POLITICS
14/10/2018 14:03 BST | Updated 15/10/2018 10:16 BST

Jeremy Corbyn Warned Voting Against Theresa May's Brexit Deal Could Force No Deal Exit

Labour MPs could be needed to win Commons vote.

PA Wire/PA Images

Jeremy Corbyn has been told voting against Theresa May’s Brexit deal risks forcing a “no deal” exit.

As the crucial Commons vote on any agreement nears it has become increasingly clear that Theresa May could have to rely on Labour MPs to get her deal through parliament.

Hardline Tory Brexiteers, angry at the government for proposing a Brexit plan that they believe keeps the UK tied too closely to the EU, have said they will not back her.

Corbyn has all but confirmed he will tell his MPs to vote against the government.

Losing the vote could be fatal for May’s leadership and Labour hope it would force an early general election.

But several backbenchers are reported to be considering defying the order. Caroline Flint told Sky News on Sunday morning she would be likely to vote in favour of any “reasonable deal”.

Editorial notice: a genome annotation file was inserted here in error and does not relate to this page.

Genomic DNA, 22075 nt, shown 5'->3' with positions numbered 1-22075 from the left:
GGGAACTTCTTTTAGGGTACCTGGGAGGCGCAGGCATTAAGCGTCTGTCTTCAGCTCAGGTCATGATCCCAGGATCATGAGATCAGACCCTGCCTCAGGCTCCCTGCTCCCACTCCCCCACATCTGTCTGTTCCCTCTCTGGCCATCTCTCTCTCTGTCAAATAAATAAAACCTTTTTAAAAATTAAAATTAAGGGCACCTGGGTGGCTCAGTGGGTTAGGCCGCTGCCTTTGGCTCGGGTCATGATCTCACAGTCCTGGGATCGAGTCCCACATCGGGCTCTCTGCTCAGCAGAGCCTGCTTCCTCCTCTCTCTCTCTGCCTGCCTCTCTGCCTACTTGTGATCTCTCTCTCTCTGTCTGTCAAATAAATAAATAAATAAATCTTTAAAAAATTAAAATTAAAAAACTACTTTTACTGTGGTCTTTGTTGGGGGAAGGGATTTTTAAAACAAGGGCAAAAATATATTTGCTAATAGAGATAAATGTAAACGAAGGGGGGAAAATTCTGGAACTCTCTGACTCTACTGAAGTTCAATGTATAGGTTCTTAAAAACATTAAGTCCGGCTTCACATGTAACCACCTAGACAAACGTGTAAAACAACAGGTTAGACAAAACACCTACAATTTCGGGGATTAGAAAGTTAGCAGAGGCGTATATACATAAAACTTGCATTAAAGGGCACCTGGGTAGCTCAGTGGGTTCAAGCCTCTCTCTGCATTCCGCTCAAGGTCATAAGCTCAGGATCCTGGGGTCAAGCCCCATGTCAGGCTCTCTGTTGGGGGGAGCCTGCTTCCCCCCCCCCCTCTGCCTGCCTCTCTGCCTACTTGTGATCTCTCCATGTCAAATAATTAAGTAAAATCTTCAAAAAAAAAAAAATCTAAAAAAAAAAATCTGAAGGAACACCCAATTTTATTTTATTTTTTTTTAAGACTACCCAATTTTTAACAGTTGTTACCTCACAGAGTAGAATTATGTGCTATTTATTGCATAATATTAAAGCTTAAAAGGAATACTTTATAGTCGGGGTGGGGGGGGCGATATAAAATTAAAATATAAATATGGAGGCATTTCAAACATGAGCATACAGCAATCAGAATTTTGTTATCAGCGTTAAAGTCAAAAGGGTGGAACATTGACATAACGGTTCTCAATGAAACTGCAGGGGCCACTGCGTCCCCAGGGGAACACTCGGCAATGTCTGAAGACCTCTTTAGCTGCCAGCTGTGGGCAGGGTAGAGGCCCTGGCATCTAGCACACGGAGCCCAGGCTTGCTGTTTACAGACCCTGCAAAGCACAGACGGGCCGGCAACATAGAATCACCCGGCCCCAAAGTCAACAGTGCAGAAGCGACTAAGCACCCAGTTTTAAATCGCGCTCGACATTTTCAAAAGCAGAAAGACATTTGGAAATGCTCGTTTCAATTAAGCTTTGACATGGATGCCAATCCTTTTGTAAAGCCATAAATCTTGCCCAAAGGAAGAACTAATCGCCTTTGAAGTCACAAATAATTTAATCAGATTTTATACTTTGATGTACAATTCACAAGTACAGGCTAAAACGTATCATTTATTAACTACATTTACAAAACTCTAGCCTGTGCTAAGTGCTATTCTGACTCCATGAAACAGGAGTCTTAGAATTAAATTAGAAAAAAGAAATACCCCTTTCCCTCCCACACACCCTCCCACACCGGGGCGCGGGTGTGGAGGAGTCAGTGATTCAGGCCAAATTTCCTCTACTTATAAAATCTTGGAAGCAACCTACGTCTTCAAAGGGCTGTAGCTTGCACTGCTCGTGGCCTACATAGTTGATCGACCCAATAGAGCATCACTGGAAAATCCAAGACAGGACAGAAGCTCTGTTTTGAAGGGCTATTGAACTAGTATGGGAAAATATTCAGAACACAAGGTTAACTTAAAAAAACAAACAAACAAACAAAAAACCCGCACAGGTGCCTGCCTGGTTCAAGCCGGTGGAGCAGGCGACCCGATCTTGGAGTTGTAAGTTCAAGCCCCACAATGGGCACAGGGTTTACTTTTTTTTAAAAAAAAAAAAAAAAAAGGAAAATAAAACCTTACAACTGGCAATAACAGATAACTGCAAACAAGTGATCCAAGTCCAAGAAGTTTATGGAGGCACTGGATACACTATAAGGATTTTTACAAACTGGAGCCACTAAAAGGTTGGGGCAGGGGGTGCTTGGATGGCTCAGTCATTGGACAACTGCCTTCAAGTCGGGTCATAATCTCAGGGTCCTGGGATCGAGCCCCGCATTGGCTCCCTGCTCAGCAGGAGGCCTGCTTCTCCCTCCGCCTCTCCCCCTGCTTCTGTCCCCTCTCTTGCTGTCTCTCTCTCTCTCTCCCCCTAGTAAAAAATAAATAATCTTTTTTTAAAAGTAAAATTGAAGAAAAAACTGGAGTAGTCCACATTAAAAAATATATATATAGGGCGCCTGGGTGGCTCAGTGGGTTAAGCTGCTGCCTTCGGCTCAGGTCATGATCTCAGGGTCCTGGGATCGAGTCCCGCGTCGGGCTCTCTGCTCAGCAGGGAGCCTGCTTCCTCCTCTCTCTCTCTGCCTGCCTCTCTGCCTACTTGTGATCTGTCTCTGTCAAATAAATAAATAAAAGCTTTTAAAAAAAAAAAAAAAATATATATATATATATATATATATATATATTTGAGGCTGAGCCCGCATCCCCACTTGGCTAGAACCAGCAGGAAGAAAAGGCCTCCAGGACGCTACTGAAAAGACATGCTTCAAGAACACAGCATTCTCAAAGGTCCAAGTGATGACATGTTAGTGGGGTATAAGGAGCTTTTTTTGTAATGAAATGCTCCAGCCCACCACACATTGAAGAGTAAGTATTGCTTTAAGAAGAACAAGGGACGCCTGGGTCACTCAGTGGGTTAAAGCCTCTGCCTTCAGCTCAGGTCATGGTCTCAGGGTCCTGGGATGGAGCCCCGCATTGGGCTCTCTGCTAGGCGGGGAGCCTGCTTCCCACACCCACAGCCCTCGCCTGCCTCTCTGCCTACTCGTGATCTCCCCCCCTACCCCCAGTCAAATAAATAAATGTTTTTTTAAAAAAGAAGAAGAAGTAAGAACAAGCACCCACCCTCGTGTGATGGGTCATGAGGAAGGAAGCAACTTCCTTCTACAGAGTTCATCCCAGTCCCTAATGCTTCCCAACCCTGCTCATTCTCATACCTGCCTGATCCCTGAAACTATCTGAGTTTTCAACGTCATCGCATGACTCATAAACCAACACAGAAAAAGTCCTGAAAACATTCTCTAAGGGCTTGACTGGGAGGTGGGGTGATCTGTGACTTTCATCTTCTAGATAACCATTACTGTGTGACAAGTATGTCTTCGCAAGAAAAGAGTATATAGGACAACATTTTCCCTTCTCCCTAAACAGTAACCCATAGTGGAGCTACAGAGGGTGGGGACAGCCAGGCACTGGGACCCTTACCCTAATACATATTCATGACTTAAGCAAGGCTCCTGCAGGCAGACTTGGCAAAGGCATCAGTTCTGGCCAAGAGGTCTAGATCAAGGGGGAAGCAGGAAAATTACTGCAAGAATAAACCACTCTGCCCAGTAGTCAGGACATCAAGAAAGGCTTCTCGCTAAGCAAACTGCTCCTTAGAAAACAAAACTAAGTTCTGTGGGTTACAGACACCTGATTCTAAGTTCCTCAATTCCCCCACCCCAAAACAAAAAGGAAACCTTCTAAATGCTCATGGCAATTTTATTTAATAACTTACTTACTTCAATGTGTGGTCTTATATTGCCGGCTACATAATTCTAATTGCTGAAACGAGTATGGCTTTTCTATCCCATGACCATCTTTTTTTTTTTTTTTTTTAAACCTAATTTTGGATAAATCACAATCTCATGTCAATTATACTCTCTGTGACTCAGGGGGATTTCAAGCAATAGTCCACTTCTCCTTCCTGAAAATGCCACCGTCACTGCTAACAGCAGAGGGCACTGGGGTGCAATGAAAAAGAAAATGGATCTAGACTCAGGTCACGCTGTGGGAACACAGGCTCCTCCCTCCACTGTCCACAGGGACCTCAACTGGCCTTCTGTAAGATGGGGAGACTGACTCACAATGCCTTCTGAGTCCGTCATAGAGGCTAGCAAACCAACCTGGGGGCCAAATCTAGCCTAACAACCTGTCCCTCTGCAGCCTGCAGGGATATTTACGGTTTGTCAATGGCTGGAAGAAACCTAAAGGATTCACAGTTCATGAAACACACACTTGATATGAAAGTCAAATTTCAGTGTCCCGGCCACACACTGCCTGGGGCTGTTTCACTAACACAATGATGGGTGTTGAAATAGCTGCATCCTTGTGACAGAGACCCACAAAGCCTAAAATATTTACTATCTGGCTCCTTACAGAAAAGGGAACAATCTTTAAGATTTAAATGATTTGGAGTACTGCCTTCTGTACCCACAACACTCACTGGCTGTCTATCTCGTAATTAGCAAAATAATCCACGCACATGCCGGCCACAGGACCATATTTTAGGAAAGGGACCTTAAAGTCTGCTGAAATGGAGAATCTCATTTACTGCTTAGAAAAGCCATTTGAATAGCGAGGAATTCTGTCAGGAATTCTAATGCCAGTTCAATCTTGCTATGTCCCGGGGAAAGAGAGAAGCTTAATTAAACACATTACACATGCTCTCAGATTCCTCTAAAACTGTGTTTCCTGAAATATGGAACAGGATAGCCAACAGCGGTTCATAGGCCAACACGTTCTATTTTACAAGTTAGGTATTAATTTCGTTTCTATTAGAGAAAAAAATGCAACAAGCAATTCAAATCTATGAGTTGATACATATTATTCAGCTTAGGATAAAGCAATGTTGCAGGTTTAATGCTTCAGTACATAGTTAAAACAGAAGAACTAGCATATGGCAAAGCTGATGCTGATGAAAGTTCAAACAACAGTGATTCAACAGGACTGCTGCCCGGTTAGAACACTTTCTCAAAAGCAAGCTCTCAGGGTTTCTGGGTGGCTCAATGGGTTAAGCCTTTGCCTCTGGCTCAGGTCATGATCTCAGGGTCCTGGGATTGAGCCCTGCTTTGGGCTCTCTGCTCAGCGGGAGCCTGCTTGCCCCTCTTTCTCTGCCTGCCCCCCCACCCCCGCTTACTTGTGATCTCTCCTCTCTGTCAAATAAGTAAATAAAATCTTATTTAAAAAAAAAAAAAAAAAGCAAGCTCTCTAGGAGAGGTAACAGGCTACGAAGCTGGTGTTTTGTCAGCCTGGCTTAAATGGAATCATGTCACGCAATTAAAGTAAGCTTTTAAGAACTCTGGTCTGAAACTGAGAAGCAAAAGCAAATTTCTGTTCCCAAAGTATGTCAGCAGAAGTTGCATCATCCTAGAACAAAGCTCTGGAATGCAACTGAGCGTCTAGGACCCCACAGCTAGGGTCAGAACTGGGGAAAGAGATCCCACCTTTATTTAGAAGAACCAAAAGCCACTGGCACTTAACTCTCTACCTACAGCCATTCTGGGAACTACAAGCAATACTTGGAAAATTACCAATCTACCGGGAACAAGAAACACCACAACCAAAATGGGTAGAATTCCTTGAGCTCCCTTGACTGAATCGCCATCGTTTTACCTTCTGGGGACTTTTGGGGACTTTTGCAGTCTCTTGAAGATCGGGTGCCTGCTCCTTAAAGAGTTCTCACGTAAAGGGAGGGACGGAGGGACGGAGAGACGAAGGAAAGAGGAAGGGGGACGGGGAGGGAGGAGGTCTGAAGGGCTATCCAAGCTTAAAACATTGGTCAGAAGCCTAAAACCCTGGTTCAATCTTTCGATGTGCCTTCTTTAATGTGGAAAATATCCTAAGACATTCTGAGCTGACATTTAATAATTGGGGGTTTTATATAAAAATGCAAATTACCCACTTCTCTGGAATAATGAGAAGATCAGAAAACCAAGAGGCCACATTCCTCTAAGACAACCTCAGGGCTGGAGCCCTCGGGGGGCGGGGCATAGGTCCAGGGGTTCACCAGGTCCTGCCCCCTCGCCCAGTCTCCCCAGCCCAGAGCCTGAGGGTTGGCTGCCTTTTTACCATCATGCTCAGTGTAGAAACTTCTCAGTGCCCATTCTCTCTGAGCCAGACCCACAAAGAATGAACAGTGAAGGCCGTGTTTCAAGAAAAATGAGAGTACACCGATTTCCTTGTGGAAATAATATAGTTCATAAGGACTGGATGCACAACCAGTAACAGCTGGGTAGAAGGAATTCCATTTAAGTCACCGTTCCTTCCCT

And she hit out at other Labour figures for suggesting backing the PM would always be the wrong decision.

According to The Independent, at least 15 Labour MPs could decide to vote in favour of May’s Brexit deal.

Labour MP Ruth Smeeth told paper: “If the option is voting for the deal or voting for something that would mean no deal – well, I’m not prepared to vote for no-deal.”

Research by the Edelman public affairs consultancy has suggested May will need least 14 Labour MPs to support her Brexit plans to win the vote.

Worryingly for May, she will need at least 24 Labour MPs if the DUP decides to ditch its support for her government.

DUP leader Arlene Foster has indicated her party was “ready for a no-deal scenario, which she now believed was the likeliest one”.

The febrile atmosphere in Westminster comes as negotiators in Brussels attempt to reach a deal on the withdrawal agreement.

The issue of the border between Northern Ireland and Ireland is one of the last remaining obstacles to achieving a divorce deal, with wrangling continuing over the nature of a “backstop” to keep the frontier open if a wider UK-EU trade arrangement cannot resolve it.

The EU’s version of the backstop, which would see just Northern Ireland remain aligned with Brussels’ rules, has been called unacceptable by May and is loathed by the DUP.

May’s counter-proposal is for a “temporary customs arrangement” for the whole UK, but Tory Brexiteers fear this becoming an open-ended position which would prevent free trade deals with countries around the world.